cli Kung-fu

by debianjoe


“I fear not the man who has practiced 10,000 kicks once, but I fear the man who has practiced one kick 10,000 times.” – Bruce Lee

Every month or so, I’ll run across a need that I end up discovering is best served by some very simple tool that has been sitting around on my system without me truly understanding how to use it.  GNUcoreutils on a Linux system are probably the most common of these, and while I appreciate the learning process, this normally starts me down the long track of “So, just how much do I NOT know?”  The answer is that the more I learn, the more I realize that I fail to fully understand.

That bit of humble-pie aside, I am at least made more aware of what all CAN be done without the need for many additional tools to a native cli/tui environment.  This leads me to think about how much could be accomplished if I simply knew all of the tools and options for the most basic tools in the GNUcoreutils toolkit.  Really, the entirety of the Unix way is found not in the use of complex tools, but in mastering the simple ones and learning to chain them together in an elegant arrangement.  The beauty of any unix or unix-like system is in piping and shell, the power to control stdin/out/err and bend them to our wills.  So often we simply are out to reinvent the wheel simply because we failed to see that there was already a cart built that could fill our needs if only we knew how to make it work for us.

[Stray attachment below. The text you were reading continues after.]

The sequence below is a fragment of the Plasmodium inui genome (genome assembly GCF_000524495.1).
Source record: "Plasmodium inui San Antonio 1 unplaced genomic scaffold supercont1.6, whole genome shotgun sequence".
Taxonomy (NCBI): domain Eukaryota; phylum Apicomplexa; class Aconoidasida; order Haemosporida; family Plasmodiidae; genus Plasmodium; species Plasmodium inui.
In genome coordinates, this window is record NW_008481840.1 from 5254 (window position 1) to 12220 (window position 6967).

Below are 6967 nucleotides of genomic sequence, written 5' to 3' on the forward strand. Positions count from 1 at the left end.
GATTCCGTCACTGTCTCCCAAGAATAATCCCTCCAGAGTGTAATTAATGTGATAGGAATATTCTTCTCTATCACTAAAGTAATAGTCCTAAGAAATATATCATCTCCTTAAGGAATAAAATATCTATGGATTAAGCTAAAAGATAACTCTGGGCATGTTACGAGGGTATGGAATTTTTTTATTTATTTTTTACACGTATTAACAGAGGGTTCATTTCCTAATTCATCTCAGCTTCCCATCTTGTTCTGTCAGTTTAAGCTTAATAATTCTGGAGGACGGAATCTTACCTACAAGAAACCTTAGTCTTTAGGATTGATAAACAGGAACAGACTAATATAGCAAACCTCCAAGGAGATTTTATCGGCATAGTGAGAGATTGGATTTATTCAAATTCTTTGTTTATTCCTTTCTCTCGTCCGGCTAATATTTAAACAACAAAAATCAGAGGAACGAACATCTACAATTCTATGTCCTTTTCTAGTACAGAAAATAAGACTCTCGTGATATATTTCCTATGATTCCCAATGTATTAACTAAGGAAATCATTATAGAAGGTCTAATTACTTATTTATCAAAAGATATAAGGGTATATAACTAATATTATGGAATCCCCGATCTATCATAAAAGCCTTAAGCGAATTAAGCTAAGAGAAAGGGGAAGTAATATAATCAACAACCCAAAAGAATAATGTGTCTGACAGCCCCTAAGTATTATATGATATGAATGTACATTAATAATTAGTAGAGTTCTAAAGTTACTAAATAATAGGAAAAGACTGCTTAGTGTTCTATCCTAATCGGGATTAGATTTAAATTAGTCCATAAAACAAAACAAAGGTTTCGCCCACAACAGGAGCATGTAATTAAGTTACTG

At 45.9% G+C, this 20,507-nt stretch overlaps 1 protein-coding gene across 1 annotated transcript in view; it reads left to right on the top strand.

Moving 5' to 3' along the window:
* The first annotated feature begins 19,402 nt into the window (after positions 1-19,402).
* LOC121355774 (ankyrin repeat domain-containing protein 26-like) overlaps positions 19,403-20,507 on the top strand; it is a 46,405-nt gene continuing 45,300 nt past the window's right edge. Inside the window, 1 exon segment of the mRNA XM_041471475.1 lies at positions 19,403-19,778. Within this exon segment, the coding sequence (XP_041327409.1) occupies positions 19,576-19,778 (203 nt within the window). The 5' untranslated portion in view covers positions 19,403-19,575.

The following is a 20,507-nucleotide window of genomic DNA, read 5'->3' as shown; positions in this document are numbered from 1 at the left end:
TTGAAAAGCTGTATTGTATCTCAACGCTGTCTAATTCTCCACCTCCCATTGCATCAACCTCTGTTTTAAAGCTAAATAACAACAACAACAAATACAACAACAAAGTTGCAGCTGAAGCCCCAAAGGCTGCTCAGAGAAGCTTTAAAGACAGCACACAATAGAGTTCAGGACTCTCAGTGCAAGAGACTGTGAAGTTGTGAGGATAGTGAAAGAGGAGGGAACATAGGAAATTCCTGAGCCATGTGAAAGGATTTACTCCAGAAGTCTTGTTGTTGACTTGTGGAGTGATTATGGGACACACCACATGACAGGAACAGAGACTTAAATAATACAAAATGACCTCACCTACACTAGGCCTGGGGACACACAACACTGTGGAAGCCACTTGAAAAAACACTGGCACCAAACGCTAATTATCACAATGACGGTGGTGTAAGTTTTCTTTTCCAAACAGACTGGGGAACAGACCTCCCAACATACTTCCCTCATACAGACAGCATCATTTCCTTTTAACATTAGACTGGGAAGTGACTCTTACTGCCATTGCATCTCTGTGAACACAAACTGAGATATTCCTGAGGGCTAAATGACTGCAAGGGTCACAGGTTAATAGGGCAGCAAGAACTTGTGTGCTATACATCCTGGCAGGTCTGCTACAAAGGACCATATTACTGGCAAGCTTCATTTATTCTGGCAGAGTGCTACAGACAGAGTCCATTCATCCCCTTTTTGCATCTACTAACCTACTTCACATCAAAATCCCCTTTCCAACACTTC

So, dear cli kung-fu masters in training, allow me to pose a challenge for those of you who wish to reach enlightenment on the path to the Unix-way.  Go to, and pick one tool.  Learn every single option and switch available for it, and play with options using it until you truly understand the depth of what is being offered.  I can almost assure you that you will learn something that you didn’t know previously, even if you’ve used the tool before.  I personally have found that with the use of pipes and tricks that I already know with stream editing, that I come up with new and different ways to do things.  These aren’t always “better” than how I might have done them otherwise, but nonetheless, I find my own knowledge increases with every new trick I learn.  While whatever I’m doing may not be the perfect scenario to need the new method, you can be assured that it will probably be exactly the method that you’ll need in some situation.

The master of cli is not the man who knows how to use 10,000 programs, but who can handle 10,000 cases with a single tool.